Nov 06, 2013

    What the expert says

    THOSE in their 50s should have a comprehensive plan for health care and retirement, as well as drawn up a will and done estate planning to ensure a smooth transfer of their legacy to their loved ones.

    One must plan to ensure that he does not outlive his savings - a steady stream of income is needed for at least 20 years after retirement.

    Senior manager Chow Voon Shin of Manulife Singapore offers her advice to the Lees on retirement planning.


    Although the couple began planning for retirement relatively late, they have been disciplined in catching up on saving for retirement.

    The next 10 years will be very important for the Lees to build up their retirement nest egg.

    To achieve their goals, they will need to keep track of and strike a balance between their living expenses and savings monthly. They will also need to monitor their spending habits and plan wisely for big-ticket items.

    My advice would be to have two separate bank accounts: one for personal expenses and Giro deductions, for normal monthly expenditure, and the other purely for savings accumulation.

    They could also leverage the current low interest rate by investing in various instruments - based on their risk appetite - after setting aside an emergency fund.


    As Mr Lee has hypertension, he would need extra savings for his personal medical fund, in case he requires medical attention.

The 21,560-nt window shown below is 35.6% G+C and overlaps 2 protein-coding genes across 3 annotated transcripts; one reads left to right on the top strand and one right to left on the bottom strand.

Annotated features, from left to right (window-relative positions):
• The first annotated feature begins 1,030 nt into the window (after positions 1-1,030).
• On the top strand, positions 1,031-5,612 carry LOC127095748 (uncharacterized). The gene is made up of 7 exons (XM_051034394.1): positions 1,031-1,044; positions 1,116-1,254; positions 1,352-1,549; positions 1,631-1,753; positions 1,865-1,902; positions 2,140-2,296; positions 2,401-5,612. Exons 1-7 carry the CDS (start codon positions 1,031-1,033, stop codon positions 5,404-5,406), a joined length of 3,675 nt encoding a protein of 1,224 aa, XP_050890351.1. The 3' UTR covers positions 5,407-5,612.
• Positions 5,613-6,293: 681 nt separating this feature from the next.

It is vital that one has comprehensive medical protection when in good health. Mrs Lee should also ensure that she has sufficient medical coverage.


    It is good that Mr and Mrs Lee have existing financial plans which provide a constant stream of income to cover their basic living expenses during retirement.

    In the next 10 years, the Lees could consider reinvesting some of the maturity proceeds from their insurance policies to enhance their retirement fund.

    They could consider ManuRetire Secure, which would allow them to benefit from the potentially inflation-beating performance of equities while providing them with guaranteed income for retirement.

    ManuRetire Secure would enable them to grow their assets, while providing 80 per cent downside protection against investment fluctuations.

    Mr and Mrs Lee could choose to receive a lump sum or regular stream of income for their retirement, over a payout period of 10, 15 or 20 years.


    To fulfil his dream of setting up a beef-noodle stall, Mr Lee could consider using part of his potential maturity returns from his investment plan as start-up capital.

    My advice would be to ensure that he has a business plan with an accurate projection of cost and profit-and-loss analysis, in order to be financially prepared. He should also be in good health, in order to handle the business effectively.


    As their children have grown up, Mr and Mrs Lee should have a will to ensure that their wishes are clearly documented and to facilitate a smooth transfer of their legacy to their loved ones.

    If there is no will, how one's assets should be distributed upon death will be determined by state law. This could spell heartache for your loved ones when they are most vulnerable.

    The Lees could consider taking up Manulife Heirloom to amplify their current net worth as a legacy plan for their next generation.

    For more information on retirement solutions, visit www.manulife.com.sg or call 6833-8188.